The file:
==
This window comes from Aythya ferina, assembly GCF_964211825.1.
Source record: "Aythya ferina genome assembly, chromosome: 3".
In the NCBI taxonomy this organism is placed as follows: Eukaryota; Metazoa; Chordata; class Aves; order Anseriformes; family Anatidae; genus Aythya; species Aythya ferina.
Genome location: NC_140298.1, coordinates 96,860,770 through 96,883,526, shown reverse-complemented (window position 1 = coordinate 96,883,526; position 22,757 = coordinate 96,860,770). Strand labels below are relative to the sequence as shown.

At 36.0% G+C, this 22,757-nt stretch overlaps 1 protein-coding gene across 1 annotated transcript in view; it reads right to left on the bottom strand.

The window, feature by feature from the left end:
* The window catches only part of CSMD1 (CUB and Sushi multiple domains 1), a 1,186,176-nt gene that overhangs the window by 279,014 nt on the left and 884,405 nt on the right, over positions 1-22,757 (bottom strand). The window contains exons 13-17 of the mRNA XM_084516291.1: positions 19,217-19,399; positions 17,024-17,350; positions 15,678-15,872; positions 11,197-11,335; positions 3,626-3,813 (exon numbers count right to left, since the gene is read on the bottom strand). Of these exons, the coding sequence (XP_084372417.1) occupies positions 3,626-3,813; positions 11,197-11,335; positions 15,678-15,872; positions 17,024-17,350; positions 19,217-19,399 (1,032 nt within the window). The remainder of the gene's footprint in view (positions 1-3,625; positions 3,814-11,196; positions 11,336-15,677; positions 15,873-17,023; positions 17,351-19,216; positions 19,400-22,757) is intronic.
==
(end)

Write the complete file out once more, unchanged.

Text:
This window comes from Aythya ferina, assembly GCF_964211825.1.
Source record: "Aythya ferina genome assembly, chromosome: 3".
In the NCBI taxonomy this organism is placed as follows: Eukaryota; Metazoa; Chordata; class Aves; order Anseriformes; family Anatidae; genus Aythya; species Aythya ferina.
Genome location: NC_140298.1, coordinates 96,860,770 through 96,883,526, shown reverse-complemented (window position 1 = coordinate 96,883,526; position 22,757 = coordinate 96,860,770). Strand labels below are relative to the sequence as shown.

At 36.0% G+C, this 22,757-nt stretch overlaps 1 protein-coding gene across 1 annotated transcript in view; it reads right to left on the bottom strand.

The window, feature by feature from the left end:
* The window catches only part of CSMD1 (CUB and Sushi multiple domains 1), a 1,186,176-nt gene that overhangs the window by 279,014 nt on the left and 884,405 nt on the right, over positions 1-22,757 (bottom strand). The window contains exons 13-17 of the mRNA XM_084516291.1: positions 19,217-19,399; positions 17,024-17,350; positions 15,678-15,872; positions 11,197-11,335; positions 3,626-3,813 (exon numbers count right to left, since the gene is read on the bottom strand). Of these exons, the coding sequence (XP_084372417.1) occupies positions 3,626-3,813; positions 11,197-11,335; positions 15,678-15,872; positions 17,024-17,350; positions 19,217-19,399 (1,032 nt within the window). The remainder of the gene's footprint in view (positions 1-3,625; positions 3,814-11,196; positions 11,336-15,677; positions 15,873-17,023; positions 17,351-19,216; positions 19,400-22,757) is intronic.